Cry, the Beloved Country

Topics: South Africa, Black people, White people Pages: 3 (1361 words) Published: October 8, 1999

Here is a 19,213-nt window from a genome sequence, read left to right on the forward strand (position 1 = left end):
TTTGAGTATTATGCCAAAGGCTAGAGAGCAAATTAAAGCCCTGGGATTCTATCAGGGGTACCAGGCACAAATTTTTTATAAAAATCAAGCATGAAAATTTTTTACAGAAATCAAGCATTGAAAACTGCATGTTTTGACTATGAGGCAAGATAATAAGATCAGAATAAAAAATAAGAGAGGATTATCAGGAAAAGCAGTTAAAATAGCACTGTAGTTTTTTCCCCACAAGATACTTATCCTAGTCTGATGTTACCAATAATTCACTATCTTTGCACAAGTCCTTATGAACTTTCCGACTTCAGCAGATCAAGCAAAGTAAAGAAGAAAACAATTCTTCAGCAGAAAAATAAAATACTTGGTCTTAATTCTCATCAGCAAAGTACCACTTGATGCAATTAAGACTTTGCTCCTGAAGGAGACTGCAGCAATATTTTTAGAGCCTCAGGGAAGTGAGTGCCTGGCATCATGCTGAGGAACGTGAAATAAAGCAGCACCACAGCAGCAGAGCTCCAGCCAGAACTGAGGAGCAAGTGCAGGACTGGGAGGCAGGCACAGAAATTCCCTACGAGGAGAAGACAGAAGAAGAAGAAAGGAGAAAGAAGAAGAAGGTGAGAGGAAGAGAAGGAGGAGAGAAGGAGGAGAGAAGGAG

Social Protest Cry the Beloved Country was a book written to bring about change. Through out the book Alan Paton reveal the social injustices of South Africa. This whole book, although a fictional stories, is to protest of the ways of South Africa. Paton brings up the inequity of the natives' verses the whites; he makes points about education, superiority, and separation. Paton clearly showed that the white man is superiority to the black, he gives numerous examples throughout the novel. The white man had more money, a better job, a nicer house… With James Jarvis, Paton showed that he was superior by making him live on high place, because he was so much superior than the natives that lived below him. At the end of the book James Jarvis (even though he had changed) could not get off his horse to talk to Steven Kumalo. He could have easily gotten off but "such a thing is not lightly done" (307). Paton includes this part in the novel to show that the white man can be amicable with the natives, but they will always have to come out on top. The whites needed to feel like they were on a higher level than the natives. If this country ever wants to be as one the whites are going to have to give up there need for superiority. Many times in the novel Paton showed there was a problem without even saying it. One of the major examples of that would be when he gave the scene of people asking "Have you a room to let?" and the response would always be "no I have no room to let"(85). Paton dosent outright say that its horrible that there is not even enough housing for the natives and they have to cram together in shared houses with no privicy at all. He just tells us the story and the reader recognize that there is a problem. Paton offten leves it up to the reader to figure out the social injustices of South Africa. When Kumalo was talking about his son Absolam he said "he is in prison for the most terrible deed a man can do, He killed a white...
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